Can You Claim IRA Advisory Fees on Income Taxes?

Can You Claim IRA Advisory Fees on Income Taxes?
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The benefits of investing in an individual retirement account are legion, but those perks may not come cheap. All IRA accounts are custodial or trust accounts, and your custodian might charge a fee for its services, particularly if it acts in an advisory role. IRA advisory fees could be tax-deductible, but it depends on how you pay those fees.

Nondeductible Expenses

Commissions, trading costs and advisory fees that occur inside your IRA, or are paid with money from your IRA, aren't tax-deductible. For example, if you have $250,000 in your IRA and your investment adviser charges a fee equal to 2 percent of your account balance, your fee for the year would be $5,000 ($250,000 multiplied by 0.02). If you pay the bill with funds inside your IRA, get ready for a double whammy. You don't get a tax deduction and you reduce the balance in your IRA.

Deductible Fees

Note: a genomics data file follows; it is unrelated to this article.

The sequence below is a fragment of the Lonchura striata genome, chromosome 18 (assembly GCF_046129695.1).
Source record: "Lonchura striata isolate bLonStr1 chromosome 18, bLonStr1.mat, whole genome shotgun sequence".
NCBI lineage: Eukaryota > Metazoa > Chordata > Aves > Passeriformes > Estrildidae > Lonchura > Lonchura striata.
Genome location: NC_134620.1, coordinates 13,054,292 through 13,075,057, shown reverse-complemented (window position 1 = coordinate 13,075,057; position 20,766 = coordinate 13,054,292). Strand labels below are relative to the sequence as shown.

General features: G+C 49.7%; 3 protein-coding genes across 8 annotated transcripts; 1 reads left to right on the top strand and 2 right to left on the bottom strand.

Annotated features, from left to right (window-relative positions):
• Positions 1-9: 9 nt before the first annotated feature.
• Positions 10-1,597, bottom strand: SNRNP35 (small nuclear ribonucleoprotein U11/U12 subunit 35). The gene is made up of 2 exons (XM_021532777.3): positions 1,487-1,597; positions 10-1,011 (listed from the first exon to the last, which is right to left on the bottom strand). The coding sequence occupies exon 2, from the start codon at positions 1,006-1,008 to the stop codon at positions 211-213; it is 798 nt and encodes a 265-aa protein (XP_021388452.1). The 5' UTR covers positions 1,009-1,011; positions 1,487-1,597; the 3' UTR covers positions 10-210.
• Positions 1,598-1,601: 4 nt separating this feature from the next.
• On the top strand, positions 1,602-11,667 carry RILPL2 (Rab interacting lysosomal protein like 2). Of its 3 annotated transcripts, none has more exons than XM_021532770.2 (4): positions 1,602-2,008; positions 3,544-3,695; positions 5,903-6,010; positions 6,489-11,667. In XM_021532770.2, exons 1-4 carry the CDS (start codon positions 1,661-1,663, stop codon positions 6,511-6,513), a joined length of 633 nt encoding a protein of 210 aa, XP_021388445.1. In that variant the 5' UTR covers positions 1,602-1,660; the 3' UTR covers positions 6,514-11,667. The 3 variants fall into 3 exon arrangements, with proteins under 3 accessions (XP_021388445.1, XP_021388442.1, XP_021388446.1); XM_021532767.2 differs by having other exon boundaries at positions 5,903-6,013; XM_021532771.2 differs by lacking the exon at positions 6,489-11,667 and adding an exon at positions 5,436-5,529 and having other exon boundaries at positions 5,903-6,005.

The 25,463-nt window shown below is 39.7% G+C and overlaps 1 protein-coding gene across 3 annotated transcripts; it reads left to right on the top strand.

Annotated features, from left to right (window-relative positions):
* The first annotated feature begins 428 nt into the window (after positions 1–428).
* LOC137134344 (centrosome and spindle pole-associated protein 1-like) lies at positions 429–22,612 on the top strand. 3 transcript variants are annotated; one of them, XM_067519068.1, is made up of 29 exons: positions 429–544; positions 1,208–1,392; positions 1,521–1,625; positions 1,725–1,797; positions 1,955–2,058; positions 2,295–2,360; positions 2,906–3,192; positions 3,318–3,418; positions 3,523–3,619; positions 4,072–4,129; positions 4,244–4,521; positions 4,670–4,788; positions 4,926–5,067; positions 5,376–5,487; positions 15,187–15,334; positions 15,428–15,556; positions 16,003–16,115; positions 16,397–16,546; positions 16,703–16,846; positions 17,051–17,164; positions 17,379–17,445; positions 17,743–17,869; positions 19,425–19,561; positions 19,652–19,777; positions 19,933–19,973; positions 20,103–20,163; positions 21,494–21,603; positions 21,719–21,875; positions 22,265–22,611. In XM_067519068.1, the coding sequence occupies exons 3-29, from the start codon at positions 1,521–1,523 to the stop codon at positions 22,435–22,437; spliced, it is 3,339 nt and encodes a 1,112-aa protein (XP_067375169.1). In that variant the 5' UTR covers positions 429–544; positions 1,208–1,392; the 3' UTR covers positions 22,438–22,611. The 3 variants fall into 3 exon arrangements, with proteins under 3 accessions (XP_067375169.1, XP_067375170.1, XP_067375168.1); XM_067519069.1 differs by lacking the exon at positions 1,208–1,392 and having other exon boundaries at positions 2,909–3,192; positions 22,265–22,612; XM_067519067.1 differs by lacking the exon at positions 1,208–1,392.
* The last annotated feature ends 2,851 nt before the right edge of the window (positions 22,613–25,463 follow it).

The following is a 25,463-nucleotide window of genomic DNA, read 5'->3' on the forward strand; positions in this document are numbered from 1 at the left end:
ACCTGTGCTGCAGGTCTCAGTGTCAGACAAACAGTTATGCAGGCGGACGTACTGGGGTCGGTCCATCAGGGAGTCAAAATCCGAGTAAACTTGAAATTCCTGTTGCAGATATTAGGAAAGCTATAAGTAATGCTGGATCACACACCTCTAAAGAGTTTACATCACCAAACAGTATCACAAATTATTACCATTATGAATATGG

You can write off your IRA advisory fees as long as they are billed separately and the payment doesn't come out of your IRA. Some investment advisory services charge a wrap fee, which includes charges for trading costs, account maintenance and other financial services in addition to the costs for their advice. As long as these fees are billed and paid outside of the IRA, you can deduct them, too.

Roth IRAs

Paying your IRA advisory fees with outside money provides a nifty benefit if you have a Roth IRA. Even though you can't deduct Roth contributions, you can deduction those advisory fees. Since you paid them outside your Roth, you preserve the balance in your account so you have more money available for tax-free growth. Advisory fees paid separately aren't included in your maximum IRA contributions, so it's almost like getting a bump to the amount you can contribute.

Miscellaneous Deductions

If you want to claim a write-off for your IRA investment advisory expenses, you'll have to itemize your deductions. The Internal Revenue Service considers such fees part of your miscellaneous deductions, which are limited by the so-called "2 percent rule." You can only deduct the amount of your total miscellaneous deductions that exceeds 2 percent of your adjusted gross income. It pays to figure your taxes both ways. If you don't have sufficient itemized deductions, you may be better off claiming the standard deduction.